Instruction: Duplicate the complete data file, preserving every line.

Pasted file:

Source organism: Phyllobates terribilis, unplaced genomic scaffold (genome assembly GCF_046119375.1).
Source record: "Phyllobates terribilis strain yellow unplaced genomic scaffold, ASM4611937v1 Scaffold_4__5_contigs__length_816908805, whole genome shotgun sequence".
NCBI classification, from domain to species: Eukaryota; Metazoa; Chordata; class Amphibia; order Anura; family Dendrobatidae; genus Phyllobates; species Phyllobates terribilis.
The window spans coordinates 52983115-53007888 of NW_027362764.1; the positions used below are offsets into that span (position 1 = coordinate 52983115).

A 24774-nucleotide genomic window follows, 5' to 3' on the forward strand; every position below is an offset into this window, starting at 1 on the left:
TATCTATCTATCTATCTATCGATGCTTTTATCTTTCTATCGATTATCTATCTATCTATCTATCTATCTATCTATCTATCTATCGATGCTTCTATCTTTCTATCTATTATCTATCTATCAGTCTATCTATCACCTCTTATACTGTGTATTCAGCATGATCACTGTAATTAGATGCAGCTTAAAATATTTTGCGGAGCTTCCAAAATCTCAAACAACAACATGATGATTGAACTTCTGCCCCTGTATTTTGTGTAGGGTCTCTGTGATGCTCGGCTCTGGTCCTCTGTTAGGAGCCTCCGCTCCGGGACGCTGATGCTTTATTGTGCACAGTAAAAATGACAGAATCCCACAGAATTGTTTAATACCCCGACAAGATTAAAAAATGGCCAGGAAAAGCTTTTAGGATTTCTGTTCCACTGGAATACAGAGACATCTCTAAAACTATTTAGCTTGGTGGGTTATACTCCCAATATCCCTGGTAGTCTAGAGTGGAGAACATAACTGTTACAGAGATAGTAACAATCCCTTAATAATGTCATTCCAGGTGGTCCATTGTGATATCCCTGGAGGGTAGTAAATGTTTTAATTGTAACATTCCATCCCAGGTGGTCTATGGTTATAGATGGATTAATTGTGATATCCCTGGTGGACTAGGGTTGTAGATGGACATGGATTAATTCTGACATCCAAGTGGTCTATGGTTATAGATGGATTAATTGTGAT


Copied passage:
Source organism: Phyllobates terribilis, unplaced genomic scaffold (genome assembly GCF_046119375.1).
Source record: "Phyllobates terribilis strain yellow unplaced genomic scaffold, ASM4611937v1 Scaffold_4__5_contigs__length_816908805, whole genome shotgun sequence".
NCBI classification, from domain to species: Eukaryota; Metazoa; Chordata; class Amphibia; order Anura; family Dendrobatidae; genus Phyllobates; species Phyllobates terribilis.
The window spans coordinates 52983115-53007888 of NW_027362764.1; the positions used below are offsets into that span (position 1 = coordinate 52983115).

A 24774-nucleotide genomic window follows, 5' to 3' on the forward strand; every position below is an offset into this window, starting at 1 on the left:
TATCTATCTATCTATCTATCGATGCTTTTATCTTTCTATCGATTATCTATCTATCTATCTATCTATCTATCTATCTATCTATCGATGCTTCTATCTTTCTATCTATTATCTATCTATCAGTCTATCTATCACCTCTTATACTGTGTATTCAGCATGATCACTGTAATTAGATGCAGCTTAAAATATTTTGCGGAGCTTCCAAAATCTCAAACAACAACATGATGATTGAACTTCTGCCCCTGTATTTTGTGTAGGGTCTCTGTGATGCTCGGCTCTGGTCCTCTGTTAGGAGCCTCCGCTCCGGGACGCTGATGCTTTATTGTGCACAGTAAAAATGACAGAATCCCACAGAATTGTTTAATACCCCGACAAGATTAAAAAATGGCCAGGAAAAGCTTTTAGGATTTCTGTTCCACTGGAATACAGAGACATCTCTAAAACTATTTAGCTTGGTGGGTTATACTCCCAATATCCCTGGTAGTCTAGAGTGGAGAACATAACTGTTACAGAGATAGTAACAATCCCTTAATAATGTCATTCCAGGTGGTCCATTGTGATATCCCTGGAGGGTAGTAAATGTTTTAATTGTAACATTCCATCCCAGGTGGTCTATGGTTATAGATGGATTAATTGTGATATCCCTGGTGGACTAGGGTTGTAGATGGACATGGATTAATTCTGACATCCAAGTGGTCTATGGTTATAGATGGATTAATTGTGAT